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Unchanged Monetary Policy Decision from Bank of Japan

July 15, 2020 By Mircea Vasiu

The Bank of Japan delivered its monetary policy decision in the previous Asian session, and it signals a no-change in the way it is conducting it. However, the details provided in the Monetary Policy Statement that accompanies this decision are remarkably interesting for the currency market trader. 

Moreover, the Outlook for Economic Activity and Prices, delivered at the same time with the Monetary Policy Statement, provides a glimpse into the realities of the Japanese economy during the COVID-19 crisis.

What’s New from the Bank of Japan?

With a majority vote of 8-1, Bank of Japan (BOJ) kept the Yield Curve Control (YCC) measures in place, albeit it retains the option of increasing its purchases on both the long and short-term of the yield, should it be the case. BOJ does not set an upper limit to the purchase of Japanese Government Bonds (JGBs) to ensure that the 10-year JGB yields will remain close to zero.

BOJ also continues to be an avid purchaser of both ETFs (Exchange Traded Funds) and REITS (Real-Estate Investment Trusts) at the pace of 12 trillion yen annually, respectively 180 billion yen. It also continues to buy corporate bonds.

In other words, the BOJ remains highly active in its program of QQE with YCC (Quantitative and Qualitative Easing with Yield Curve Control) and still aims at price stability around the 2% level.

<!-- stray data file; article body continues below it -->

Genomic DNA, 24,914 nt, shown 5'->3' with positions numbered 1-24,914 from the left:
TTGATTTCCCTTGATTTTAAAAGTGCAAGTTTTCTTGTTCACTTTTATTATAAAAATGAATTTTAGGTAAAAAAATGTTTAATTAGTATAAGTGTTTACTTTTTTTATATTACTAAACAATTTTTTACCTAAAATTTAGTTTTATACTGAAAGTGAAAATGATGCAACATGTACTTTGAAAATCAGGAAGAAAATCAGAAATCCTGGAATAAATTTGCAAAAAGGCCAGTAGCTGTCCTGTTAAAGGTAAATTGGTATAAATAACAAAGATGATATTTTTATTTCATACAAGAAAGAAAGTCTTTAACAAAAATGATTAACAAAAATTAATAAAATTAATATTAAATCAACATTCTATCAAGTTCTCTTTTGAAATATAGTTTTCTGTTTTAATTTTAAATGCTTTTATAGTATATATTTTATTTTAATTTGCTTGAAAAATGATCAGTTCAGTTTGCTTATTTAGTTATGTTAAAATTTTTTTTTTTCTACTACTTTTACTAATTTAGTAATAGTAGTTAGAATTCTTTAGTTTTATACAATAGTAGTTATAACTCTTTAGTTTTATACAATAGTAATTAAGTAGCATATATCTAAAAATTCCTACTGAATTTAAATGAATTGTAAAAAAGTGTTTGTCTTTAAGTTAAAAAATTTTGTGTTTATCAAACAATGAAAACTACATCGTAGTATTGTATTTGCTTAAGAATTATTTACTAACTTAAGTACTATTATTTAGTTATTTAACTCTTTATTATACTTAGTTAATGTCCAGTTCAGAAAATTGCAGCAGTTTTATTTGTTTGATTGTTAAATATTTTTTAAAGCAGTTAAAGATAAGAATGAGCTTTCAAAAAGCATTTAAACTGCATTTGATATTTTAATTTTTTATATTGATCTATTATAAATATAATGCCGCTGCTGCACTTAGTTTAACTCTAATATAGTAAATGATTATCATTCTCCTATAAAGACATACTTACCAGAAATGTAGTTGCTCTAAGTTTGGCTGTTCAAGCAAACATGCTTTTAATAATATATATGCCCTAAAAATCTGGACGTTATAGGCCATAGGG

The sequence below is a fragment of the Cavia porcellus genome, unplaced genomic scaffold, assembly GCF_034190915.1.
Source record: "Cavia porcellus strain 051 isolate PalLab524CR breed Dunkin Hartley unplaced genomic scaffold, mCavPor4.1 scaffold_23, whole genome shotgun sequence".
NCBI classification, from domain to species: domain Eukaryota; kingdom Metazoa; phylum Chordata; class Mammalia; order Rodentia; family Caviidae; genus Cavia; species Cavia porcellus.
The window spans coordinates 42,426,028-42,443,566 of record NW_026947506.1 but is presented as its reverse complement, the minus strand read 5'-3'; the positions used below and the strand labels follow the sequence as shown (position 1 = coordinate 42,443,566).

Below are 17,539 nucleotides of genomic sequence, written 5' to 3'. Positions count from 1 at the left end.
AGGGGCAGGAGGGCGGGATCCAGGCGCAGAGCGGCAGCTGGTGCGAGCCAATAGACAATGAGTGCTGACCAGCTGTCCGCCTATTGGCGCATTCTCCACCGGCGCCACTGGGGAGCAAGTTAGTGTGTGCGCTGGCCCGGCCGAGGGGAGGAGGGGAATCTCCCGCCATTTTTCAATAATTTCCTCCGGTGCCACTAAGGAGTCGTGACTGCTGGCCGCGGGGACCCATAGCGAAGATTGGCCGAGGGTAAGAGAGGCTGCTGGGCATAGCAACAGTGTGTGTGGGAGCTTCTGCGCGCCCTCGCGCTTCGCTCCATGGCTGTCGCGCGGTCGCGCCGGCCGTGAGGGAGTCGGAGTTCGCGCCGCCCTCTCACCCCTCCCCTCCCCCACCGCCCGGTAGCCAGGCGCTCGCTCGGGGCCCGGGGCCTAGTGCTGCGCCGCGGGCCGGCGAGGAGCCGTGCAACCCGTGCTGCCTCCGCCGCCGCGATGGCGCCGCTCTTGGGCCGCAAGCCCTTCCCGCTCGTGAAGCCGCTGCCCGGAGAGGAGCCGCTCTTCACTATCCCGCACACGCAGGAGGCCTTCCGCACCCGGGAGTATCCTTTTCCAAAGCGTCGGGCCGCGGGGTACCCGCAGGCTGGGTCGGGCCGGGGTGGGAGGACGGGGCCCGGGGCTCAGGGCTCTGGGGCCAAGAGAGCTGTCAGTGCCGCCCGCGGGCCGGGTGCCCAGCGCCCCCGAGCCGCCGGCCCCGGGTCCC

How About the Japanese Economic Outlook?

The economy is expected to improve gradually, but only at a moderate pace due to the COVID-19 global pandemic. Moreover, the risks to economic activity and prices are skewed to the downside, also as a result of COVID-19.

Why does the BOJ monetary policy remain interesting even if it remains unchanged? The thing is that BOJ runs one of the most significant experiments in financial history – its balance sheet is on course to 120% of Japan’s GDP, with only Swiss National Bank exceeding it in size.

Also, BOJ’s active YCC policy serves as a possible model for other central banks to use, should current monetary policy tools prove insufficient to stimulate the economy. In particular, the Fed in the United States actively studies the YCC and the economic impact on the world’s largest economy.